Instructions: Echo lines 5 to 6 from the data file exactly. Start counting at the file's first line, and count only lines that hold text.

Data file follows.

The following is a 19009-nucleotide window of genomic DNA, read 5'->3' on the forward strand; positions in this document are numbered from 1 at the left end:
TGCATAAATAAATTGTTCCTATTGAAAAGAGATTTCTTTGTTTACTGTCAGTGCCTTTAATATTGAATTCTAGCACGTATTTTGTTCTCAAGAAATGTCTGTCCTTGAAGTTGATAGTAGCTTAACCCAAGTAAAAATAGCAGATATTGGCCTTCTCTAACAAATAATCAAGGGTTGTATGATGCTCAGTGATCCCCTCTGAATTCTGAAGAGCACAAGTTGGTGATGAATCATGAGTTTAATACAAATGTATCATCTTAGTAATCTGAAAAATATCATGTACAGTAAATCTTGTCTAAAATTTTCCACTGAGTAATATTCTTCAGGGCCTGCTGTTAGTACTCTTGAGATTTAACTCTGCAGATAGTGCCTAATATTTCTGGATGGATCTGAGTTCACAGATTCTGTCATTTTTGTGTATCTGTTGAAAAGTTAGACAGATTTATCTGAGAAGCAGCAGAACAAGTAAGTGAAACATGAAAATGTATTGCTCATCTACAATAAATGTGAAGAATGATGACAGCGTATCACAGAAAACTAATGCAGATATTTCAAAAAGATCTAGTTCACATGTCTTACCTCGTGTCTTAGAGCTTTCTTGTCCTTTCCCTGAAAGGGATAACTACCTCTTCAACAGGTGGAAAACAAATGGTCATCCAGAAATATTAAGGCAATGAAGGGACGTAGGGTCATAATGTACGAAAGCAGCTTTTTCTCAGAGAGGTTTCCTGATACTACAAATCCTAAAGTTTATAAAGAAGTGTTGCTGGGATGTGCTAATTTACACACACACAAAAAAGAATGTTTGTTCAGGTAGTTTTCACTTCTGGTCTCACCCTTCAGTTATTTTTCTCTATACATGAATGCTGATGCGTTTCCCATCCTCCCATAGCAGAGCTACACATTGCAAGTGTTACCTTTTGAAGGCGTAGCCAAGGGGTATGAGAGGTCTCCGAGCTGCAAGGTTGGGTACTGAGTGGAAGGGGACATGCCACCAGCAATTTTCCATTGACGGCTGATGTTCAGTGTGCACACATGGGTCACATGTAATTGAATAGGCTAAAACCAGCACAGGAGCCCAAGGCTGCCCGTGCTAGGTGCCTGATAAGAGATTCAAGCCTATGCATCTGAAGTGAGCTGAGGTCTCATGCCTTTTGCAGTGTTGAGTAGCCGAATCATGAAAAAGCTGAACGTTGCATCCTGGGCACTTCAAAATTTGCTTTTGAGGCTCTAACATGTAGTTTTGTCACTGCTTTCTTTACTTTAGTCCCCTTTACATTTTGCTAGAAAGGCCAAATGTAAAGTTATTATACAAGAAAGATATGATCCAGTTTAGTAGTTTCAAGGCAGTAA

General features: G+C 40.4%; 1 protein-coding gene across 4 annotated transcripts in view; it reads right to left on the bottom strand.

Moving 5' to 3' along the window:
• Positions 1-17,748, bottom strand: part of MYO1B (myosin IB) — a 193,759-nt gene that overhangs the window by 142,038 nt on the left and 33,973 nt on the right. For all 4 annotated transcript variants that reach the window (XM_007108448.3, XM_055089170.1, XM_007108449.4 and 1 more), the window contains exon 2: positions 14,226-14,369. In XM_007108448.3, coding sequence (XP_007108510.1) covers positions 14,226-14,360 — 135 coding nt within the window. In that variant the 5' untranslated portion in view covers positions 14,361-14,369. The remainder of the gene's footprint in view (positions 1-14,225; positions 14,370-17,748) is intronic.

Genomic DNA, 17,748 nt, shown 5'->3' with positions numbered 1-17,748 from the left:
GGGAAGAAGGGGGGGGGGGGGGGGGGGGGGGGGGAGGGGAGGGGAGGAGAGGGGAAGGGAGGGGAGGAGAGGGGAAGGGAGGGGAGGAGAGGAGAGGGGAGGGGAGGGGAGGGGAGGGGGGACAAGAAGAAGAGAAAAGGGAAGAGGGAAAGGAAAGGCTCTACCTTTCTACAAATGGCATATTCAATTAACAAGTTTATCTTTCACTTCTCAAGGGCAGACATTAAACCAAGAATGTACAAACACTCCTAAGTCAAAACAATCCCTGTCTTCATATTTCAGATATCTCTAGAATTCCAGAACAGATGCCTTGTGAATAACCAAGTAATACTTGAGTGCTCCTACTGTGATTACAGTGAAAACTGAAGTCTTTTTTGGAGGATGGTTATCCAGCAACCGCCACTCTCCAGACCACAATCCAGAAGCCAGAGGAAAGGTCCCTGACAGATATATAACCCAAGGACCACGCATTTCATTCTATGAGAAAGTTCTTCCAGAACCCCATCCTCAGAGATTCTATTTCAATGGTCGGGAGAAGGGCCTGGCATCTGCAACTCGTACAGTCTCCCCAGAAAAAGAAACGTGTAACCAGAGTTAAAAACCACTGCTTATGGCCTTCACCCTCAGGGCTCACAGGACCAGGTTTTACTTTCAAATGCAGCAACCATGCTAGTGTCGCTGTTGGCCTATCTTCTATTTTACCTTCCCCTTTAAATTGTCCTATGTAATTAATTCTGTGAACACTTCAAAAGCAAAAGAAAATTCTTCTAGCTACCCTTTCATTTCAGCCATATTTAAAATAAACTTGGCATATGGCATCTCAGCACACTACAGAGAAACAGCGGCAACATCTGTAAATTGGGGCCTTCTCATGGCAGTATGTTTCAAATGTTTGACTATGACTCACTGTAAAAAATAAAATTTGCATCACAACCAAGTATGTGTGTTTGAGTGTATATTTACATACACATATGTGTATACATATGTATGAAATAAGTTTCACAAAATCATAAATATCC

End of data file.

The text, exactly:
• Positions 1-17,748, bottom strand: part of MYO1B (myosin IB) — a 193,759-nt gene that overhangs the window by 142,038 nt on the left and 33,973 nt on the right. For all 4 annotated transcript variants that reach the window (XM_007108448.3, XM_055089170.1, XM_007108449.4 and 1 more), the window contains exon 2: positions 14,226-14,369. In XM_007108448.3, coding sequence (XP_007108510.1) covers positions 14,226-14,360 — 135 coding nt within the window. In that variant the 5' untranslated portion in view covers positions 14,361-14,369. The remainder of the gene's footprint in view (positions 1-14,225; positions 14,370-17,748) is intronic.

Genomic DNA, 17,748 nt, shown 5'->3' with positions numbered 1-17,748 from the left: